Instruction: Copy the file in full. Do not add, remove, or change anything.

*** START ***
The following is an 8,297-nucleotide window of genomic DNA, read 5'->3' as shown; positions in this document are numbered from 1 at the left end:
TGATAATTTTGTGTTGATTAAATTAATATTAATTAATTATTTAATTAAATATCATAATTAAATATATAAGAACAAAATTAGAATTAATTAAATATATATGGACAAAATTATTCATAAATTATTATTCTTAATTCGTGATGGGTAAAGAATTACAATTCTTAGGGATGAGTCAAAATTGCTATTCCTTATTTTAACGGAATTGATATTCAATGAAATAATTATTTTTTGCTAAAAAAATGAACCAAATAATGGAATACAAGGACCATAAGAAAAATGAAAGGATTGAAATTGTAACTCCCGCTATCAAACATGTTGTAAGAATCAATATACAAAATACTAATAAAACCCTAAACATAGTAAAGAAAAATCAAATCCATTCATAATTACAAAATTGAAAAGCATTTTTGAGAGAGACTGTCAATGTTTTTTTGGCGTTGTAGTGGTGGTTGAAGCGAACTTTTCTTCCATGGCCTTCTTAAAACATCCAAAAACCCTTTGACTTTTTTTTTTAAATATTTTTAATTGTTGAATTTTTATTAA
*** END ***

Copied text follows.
The following is an 8,297-nucleotide window of genomic DNA, read 5'->3' as shown; positions in this document are numbered from 1 at the left end:
TGATAATTTTGTGTTGATTAAATTAATATTAATTAATTATTTAATTAAATATCATAATTAAATATATAAGAACAAAATTAGAATTAATTAAATATATATGGACAAAATTATTCATAAATTATTATTCTTAATTCGTGATGGGTAAAGAATTACAATTCTTAGGGATGAGTCAAAATTGCTATTCCTTATTTTAACGGAATTGATATTCAATGAAATAATTATTTTTTGCTAAAAAAATGAACCAAATAATGGAATACAAGGACCATAAGAAAAATGAAAGGATTGAAATTGTAACTCCCGCTATCAAACATGTTGTAAGAATCAATATACAAAATACTAATAAAACCCTAAACATAGTAAAGAAAAATCAAATCCATTCATAATTACAAAATTGAAAAGCATTTTTGAGAGAGACTGTCAATGTTTTTTTGGCGTTGTAGTGGTGGTTGAAGCGAACTTTTCTTCCATGGCCTTCTTAAAACATCCAAAAACCCTTTGACTTTTTTTTTTAAATATTTTTAATTGTTGAATTTTTATTAA